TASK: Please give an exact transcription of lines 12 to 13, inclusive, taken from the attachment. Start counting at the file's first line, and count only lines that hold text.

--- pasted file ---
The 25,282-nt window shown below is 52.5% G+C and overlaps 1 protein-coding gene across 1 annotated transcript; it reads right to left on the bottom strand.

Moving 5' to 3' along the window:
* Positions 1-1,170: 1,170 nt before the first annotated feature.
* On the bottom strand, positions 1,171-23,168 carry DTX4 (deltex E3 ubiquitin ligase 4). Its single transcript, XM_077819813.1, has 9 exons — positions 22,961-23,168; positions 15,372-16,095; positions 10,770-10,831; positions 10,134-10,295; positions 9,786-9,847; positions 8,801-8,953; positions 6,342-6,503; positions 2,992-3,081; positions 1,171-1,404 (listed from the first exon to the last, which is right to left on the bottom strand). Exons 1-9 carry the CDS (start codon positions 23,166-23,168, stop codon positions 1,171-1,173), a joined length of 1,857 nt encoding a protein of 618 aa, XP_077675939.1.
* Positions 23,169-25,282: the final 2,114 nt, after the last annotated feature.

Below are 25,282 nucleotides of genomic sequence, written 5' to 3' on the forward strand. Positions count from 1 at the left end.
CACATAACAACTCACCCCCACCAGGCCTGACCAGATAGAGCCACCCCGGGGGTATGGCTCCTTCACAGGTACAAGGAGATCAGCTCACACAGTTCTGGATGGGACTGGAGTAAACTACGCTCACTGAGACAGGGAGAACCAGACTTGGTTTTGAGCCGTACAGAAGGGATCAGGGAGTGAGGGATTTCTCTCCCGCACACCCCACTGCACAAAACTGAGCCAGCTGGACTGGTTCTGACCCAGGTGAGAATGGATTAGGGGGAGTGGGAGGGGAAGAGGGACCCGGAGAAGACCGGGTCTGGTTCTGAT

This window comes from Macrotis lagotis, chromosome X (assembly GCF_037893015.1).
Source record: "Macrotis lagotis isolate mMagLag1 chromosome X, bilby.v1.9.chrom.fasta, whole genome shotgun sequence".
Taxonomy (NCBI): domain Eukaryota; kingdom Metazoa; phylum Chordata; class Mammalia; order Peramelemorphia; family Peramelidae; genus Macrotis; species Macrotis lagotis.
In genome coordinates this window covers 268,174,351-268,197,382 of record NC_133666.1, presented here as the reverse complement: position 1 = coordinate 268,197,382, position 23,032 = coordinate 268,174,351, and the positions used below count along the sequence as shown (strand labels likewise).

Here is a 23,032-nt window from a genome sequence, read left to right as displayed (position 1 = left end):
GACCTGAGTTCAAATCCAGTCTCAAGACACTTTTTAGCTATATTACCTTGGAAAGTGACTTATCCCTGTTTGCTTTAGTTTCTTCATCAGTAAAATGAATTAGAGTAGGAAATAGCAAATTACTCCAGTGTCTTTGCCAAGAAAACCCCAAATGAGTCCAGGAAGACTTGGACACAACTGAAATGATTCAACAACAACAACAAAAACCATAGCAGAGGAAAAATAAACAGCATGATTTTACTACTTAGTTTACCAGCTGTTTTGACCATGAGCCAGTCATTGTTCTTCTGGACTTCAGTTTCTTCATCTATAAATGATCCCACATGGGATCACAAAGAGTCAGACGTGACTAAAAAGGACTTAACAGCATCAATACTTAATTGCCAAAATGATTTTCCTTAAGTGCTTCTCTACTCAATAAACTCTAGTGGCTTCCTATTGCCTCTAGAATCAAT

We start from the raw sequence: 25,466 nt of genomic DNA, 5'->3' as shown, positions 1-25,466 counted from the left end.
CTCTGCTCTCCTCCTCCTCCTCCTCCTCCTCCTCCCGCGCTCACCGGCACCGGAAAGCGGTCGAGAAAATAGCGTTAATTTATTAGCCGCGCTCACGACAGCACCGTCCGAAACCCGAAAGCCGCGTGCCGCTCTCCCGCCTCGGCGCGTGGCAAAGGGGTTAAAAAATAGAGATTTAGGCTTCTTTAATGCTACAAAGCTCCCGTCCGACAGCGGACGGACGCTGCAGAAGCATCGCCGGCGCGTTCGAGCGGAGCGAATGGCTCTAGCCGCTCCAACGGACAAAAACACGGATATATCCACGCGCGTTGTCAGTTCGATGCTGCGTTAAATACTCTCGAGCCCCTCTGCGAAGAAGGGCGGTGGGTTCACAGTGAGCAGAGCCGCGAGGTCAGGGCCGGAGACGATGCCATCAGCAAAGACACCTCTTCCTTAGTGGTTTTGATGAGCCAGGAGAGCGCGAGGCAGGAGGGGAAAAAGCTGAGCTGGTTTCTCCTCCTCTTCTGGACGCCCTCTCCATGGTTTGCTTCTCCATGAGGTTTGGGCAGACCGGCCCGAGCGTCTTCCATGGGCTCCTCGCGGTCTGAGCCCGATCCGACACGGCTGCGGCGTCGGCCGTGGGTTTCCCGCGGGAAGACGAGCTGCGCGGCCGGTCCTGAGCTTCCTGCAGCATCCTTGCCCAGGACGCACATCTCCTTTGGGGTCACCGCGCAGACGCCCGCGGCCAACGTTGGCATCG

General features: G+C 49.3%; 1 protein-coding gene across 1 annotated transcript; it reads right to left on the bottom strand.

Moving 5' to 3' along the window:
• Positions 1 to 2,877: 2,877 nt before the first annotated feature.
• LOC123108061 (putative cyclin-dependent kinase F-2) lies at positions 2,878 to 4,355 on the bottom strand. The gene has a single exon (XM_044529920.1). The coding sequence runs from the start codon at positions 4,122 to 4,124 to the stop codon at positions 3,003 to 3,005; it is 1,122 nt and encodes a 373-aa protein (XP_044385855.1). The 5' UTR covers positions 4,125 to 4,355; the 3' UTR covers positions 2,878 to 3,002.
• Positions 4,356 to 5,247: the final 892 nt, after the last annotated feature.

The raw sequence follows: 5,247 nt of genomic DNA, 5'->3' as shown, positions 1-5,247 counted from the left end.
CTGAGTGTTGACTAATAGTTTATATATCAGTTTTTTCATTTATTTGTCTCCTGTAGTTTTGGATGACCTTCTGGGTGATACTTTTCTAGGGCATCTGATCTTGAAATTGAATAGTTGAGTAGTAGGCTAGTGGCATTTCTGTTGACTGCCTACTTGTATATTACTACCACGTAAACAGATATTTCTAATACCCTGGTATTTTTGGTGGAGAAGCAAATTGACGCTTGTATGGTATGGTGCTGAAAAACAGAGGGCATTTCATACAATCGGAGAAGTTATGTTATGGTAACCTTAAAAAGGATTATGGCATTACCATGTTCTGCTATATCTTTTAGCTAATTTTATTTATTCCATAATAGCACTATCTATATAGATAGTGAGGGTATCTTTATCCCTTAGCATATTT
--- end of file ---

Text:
Here is a 23,032-nt window from a genome sequence, read left to right as displayed (position 1 = left end):
GACCTGAGTTCAAATCCAGTCTCAAGACACTTTTTAGCTATATTACCTTGGAAAGTGACTTATCCCTGTTTGCTTTAGTTTCTTCATCAGTAAAATGAATTAGAGTAGGAAATAGCAAATTACTCCAGTGTCTTTGCCAAGAAAACCCCAAATGAGTCCAGGAAGACTTGGACACAACTGAAATGATTCAACAACAACAACAAAAACCATAGCAGAGGAAAAATAAACAGCATGATTTTACTACTTAGTTTACCAGCTGTTTTGACCATGAGCCAGTCATTGTTCTTCTGGACTTCAGTTTCTTCATCTATAAATGATCCCACATGGGATCACAAAGAGTCAGACGTGACTAAAAAGGACTTAACAGCATCAATACTTAATTGCCAAAATGATTTTCCTTAAGTGCTTCTCTACTCAATAAACTCTAGTGGCTTCCTATTGCCTCTAGAATCAAT